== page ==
Land of the Long Night
Land of the Long Night
Paul Du Chaillu
Author of "The Viking Age," "Ivar the Viking," "The
Land of the Midnight Sun," "Exploration
in Equatorial Africa," etc.
Illustrated by M. J. Burns
Charles Scribner's Sons
By Charles Scribner's Sons.
John Wilson and Son, Cambridge, U.S.A.
EX-CHIEF JUSTICE CHARLES P. DALY
As I write this dedication, dear Judge Daly, a flood of recollections comes over me of unbroken friendship and great kindness on your part and that of your wife, whose memory I venerate and cherish. This friendship has never faltered for a moment, but has grown stronger and stronger as the years have rolled by. Fortunate is the man who wins for himself two such friends! I have never ceased to remember the warm interest you and your noble-hearted wife took from the first in my explorations in Africa. I can only give you in return love and devotion for all the kindness I have experienced at your hands.
Your devoted friend,
Paul Du Chaillu.
My Dear Young Folks:
Friend Paul has led many of you into the great Equatorial Forest of Africa. We met there many strange and wild tribes of men, and lived among cannibals and dwarfs or pygmies. We hunted together, and killed many elephants, fierce gorillas, leopards, huge crocodiles, hippopotami, buffalos, antelopes, strange-looking monkeys, wonderful chimpanzees of different varieties,—some of them white, others yellow or black,—and many other kinds of animals.
In this book I am going to take you to a very different part of the world. I am going to lead you towards the far North, to "The Land of the Long Night,"—a land where during a part of the year the sun is not seen, for it does not rise above the horizon, and in some parts of the country does not show itself for sixty-seven days, during which time the moon, stars, and the aurora borealis take its place.
"The Land of the Long Night" is a land of darkness, of snow, of wind, and at times of intense cold; and we shall have a long journey before us, and shall have to change horses and vehicles at many post stations, and at those places we shall get meals and lodgings.
When once in "The Land of the Long Night," we shall roam far and wide—east, west, north—over a vast trackless region, covered with deep snow, drawn by reindeer instead of horses, and sometimes we shall walk or run with skees, which are the snowshoes of that country, and very unlike those used by our Indians.
We shall sleep on the snow in bags made of reindeer skins, follow the nomadic Laplander and his reindeer, live with him and sleep in his kåta or tent. We shall hunt wolves, bears, and different kinds of foxes and other animals, and sail and fish on the stormy Arctic seas.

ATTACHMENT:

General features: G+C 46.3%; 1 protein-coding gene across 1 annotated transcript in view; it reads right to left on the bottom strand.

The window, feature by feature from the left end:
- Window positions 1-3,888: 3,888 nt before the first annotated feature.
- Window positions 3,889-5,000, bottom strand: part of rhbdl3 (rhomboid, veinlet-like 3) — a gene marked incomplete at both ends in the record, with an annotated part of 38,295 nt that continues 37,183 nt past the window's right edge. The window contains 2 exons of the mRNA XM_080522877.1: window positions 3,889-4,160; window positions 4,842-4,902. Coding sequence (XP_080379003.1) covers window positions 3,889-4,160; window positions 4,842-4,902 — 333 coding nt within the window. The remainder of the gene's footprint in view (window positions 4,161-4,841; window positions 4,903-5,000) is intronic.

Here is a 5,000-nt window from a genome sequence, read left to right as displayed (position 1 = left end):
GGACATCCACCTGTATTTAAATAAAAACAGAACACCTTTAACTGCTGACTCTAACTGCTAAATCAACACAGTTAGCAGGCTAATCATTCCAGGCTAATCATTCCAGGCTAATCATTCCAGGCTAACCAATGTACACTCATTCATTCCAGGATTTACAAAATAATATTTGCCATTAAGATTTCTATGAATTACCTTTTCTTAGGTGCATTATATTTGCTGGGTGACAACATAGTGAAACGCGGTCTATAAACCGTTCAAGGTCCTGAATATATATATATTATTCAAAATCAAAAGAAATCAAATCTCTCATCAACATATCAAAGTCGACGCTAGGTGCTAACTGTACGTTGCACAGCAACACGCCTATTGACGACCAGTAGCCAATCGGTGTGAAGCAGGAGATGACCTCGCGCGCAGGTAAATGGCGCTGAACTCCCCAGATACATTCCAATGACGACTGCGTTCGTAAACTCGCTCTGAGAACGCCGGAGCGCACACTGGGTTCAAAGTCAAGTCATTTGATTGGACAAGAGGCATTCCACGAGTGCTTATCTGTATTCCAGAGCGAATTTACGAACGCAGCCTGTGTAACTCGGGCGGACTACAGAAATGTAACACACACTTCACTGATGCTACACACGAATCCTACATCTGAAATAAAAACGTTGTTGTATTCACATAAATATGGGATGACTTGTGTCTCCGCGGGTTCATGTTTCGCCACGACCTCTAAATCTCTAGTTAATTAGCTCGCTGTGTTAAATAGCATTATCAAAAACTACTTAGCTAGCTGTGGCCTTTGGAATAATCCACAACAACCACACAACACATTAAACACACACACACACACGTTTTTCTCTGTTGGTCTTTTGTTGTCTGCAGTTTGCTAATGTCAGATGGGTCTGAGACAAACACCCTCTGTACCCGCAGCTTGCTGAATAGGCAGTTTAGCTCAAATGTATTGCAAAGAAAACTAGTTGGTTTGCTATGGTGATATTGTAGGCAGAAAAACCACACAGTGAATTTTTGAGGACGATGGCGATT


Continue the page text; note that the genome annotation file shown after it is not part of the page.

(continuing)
We shall have plenty of fun, in spite of the snow, the terrific wind, and the cold we shall encounter; and, thanks to the houses of refuge which we shall find in our times of peril, we shall not perish in these Arctic regions. But woe to the man who wanders in that far northern land without a guide or without knowing where these houses or farms of refuge are to be found, for he will surely succumb in some one of the storms that are certain to overtake him.
We shall cross the Swedish and Norwegian mountains of the far North, which rise to a height of several thousand feet, and come to the desolate shores of the Arctic Ocean, and there live among the people.
In a sunny room at the Marlborough in Broadway I have written this book. It is a dear little room, made bright at night with electric lights, and full of delightful reminiscences of cheerful evenings with friends, all kinds of knick-knacks, tin horns, "booby" prizes, mugs, etc.,—souvenirs of frolics at which I have had fine times. My two windows look out on the roof of a church; it is all I can see; the noise of a wheel never reaches my ears. It is an ideal room to write books in.
I am surrounded by pictures of boys and girls, and many older friends; they look down upon me and cheer me, and when I write they all seem to say, "Go on, Paul," and at other times, they cry, "Stop, Paul, you have written enough to-day; go and take a walk, go and see people and life, dine with friends; you will work much better to-morrow. 'All work and no play makes Jack a dull boy.' We shall be here to welcome you when you come back."
How good it is to have friends, no matter how humble some of them are. I love them all. No one ever has too many friends, and life without them is not worth having.
Now, as I am ready to lay down my pen, I draw a long breath—"The Land of the Long Night" is ready for the printer. I am just thinking: all my books have been published in New York, and all but two have been written, in the dear old city.
Paul Du Chaillu.
||On the Way to "The Land of the Long Night."—Homesick.—Tempted to Return.—Girls and Boys Say "No; Go on, Go on, Paul."—Decide to Continue my Journey.—Winter Coming On.—Don Warmer Clothing.—From Stockholm North.
||Snow Land.—A Great Snowstorm.—Fearful Roads.—Snow-ploughs.—Losing the Way.—Intelligence of the Horses.—Upset in the Snow.—Difficulty of Righting Ourselves.—Perspiring at 23 Degrees below Zero.—Houses Buried in the Snow.
||Halt at a Farmhouse.—Made Welcome.—A Strange-looking Interior.—Queer Beds.—Snowed In.—Exit through the Chimney.—Clearing Paths.—I Resume my Journey.—Reach Haparanda.
||Good Advice from the People of Haparanda.—Warned against Still Colder Weather.—Different Costume Needed.—Dressed as a Laplander.—Lapp Grass for Feet Protection.
||What the Arctic Circle is.—Description of the Phenomenon of the Long